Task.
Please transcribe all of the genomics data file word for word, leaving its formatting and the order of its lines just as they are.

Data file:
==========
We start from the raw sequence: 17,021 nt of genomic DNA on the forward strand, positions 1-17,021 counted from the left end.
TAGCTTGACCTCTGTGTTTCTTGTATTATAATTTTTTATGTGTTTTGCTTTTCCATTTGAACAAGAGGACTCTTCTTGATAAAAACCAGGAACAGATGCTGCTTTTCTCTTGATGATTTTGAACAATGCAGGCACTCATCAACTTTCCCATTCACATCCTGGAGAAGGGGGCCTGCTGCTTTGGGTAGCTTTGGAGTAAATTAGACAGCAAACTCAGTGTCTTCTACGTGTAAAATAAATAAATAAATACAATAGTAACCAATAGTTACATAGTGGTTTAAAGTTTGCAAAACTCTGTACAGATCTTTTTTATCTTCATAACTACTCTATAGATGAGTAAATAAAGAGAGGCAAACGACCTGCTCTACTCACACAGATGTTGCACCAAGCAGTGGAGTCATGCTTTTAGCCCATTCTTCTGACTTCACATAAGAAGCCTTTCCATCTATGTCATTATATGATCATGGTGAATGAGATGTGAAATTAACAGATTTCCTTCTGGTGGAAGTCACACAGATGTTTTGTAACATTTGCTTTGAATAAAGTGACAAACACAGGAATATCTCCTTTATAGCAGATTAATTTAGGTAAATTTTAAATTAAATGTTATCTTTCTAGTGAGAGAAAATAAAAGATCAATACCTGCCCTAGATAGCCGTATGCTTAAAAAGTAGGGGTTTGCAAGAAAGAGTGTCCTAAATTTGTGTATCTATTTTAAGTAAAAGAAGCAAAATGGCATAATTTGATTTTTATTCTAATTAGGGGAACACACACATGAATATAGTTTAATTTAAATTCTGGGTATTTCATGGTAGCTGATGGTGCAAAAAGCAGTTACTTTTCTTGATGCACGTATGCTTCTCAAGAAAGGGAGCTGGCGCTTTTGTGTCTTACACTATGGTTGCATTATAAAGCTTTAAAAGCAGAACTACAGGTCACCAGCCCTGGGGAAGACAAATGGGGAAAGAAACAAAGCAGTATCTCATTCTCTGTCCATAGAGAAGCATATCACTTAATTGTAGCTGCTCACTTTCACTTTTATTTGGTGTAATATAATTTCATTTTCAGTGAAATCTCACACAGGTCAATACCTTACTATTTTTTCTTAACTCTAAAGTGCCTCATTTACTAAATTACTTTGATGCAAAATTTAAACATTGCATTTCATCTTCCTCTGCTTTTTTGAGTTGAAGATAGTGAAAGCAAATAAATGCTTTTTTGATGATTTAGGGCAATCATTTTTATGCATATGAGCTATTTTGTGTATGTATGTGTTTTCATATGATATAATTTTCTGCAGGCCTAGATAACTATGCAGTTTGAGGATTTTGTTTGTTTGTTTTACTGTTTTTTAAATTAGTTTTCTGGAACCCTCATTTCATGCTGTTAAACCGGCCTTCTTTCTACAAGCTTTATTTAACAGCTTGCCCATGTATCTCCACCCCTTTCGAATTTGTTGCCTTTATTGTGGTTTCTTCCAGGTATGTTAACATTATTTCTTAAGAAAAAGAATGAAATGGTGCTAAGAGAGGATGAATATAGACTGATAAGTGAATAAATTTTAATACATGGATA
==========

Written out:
We start from the raw sequence: 17,021 nt of genomic DNA on the forward strand, positions 1-17,021 counted from the left end.
TAGCTTGACCTCTGTGTTTCTTGTATTATAATTTTTTATGTGTTTTGCTTTTCCATTTGAACAAGAGGACTCTTCTTGATAAAAACCAGGAACAGATGCTGCTTTTCTCTTGATGATTTTGAACAATGCAGGCACTCATCAACTTTCCCATTCACATCCTGGAGAAGGGGGCCTGCTGCTTTGGGTAGCTTTGGAGTAAATTAGACAGCAAACTCAGTGTCTTCTACGTGTAAAATAAATAAATAAATACAATAGTAACCAATAGTTACATAGTGGTTTAAAGTTTGCAAAACTCTGTACAGATCTTTTTTATCTTCATAACTACTCTATAGATGAGTAAATAAAGAGAGGCAAACGACCTGCTCTACTCACACAGATGTTGCACCAAGCAGTGGAGTCATGCTTTTAGCCCATTCTTCTGACTTCACATAAGAAGCCTTTCCATCTATGTCATTATATGATCATGGTGAATGAGATGTGAAATTAACAGATTTCCTTCTGGTGGAAGTCACACAGATGTTTTGTAACATTTGCTTTGAATAAAGTGACAAACACAGGAATATCTCCTTTATAGCAGATTAATTTAGGTAAATTTTAAATTAAATGTTATCTTTCTAGTGAGAGAAAATAAAAGATCAATACCTGCCCTAGATAGCCGTATGCTTAAAAAGTAGGGGTTTGCAAGAAAGAGTGTCCTAAATTTGTGTATCTATTTTAAGTAAAAGAAGCAAAATGGCATAATTTGATTTTTATTCTAATTAGGGGAACACACACATGAATATAGTTTAATTTAAATTCTGGGTATTTCATGGTAGCTGATGGTGCAAAAAGCAGTTACTTTTCTTGATGCACGTATGCTTCTCAAGAAAGGGAGCTGGCGCTTTTGTGTCTTACACTATGGTTGCATTATAAAGCTTTAAAAGCAGAACTACAGGTCACCAGCCCTGGGGAAGACAAATGGGGAAAGAAACAAAGCAGTATCTCATTCTCTGTCCATAGAGAAGCATATCACTTAATTGTAGCTGCTCACTTTCACTTTTATTTGGTGTAATATAATTTCATTTTCAGTGAAATCTCACACAGGTCAATACCTTACTATTTTTTCTTAACTCTAAAGTGCCTCATTTACTAAATTACTTTGATGCAAAATTTAAACATTGCATTTCATCTTCCTCTGCTTTTTTGAGTTGAAGATAGTGAAAGCAAATAAATGCTTTTTTGATGATTTAGGGCAATCATTTTTATGCATATGAGCTATTTTGTGTATGTATGTGTTTTCATATGATATAATTTTCTGCAGGCCTAGATAACTATGCAGTTTGAGGATTTTGTTTGTTTGTTTTACTGTTTTTTAAATTAGTTTTCTGGAACCCTCATTTCATGCTGTTAAACCGGCCTTCTTTCTACAAGCTTTATTTAACAGCTTGCCCATGTATCTCCACCCCTTTCGAATTTGTTGCCTTTATTGTGGTTTCTTCCAGGTATGTTAACATTATTTCTTAAGAAAAAGAATGAAATGGTGCTAAGAGAGGATGAATATAGACTGATAAGTGAATAAATTTTAATACATGGATA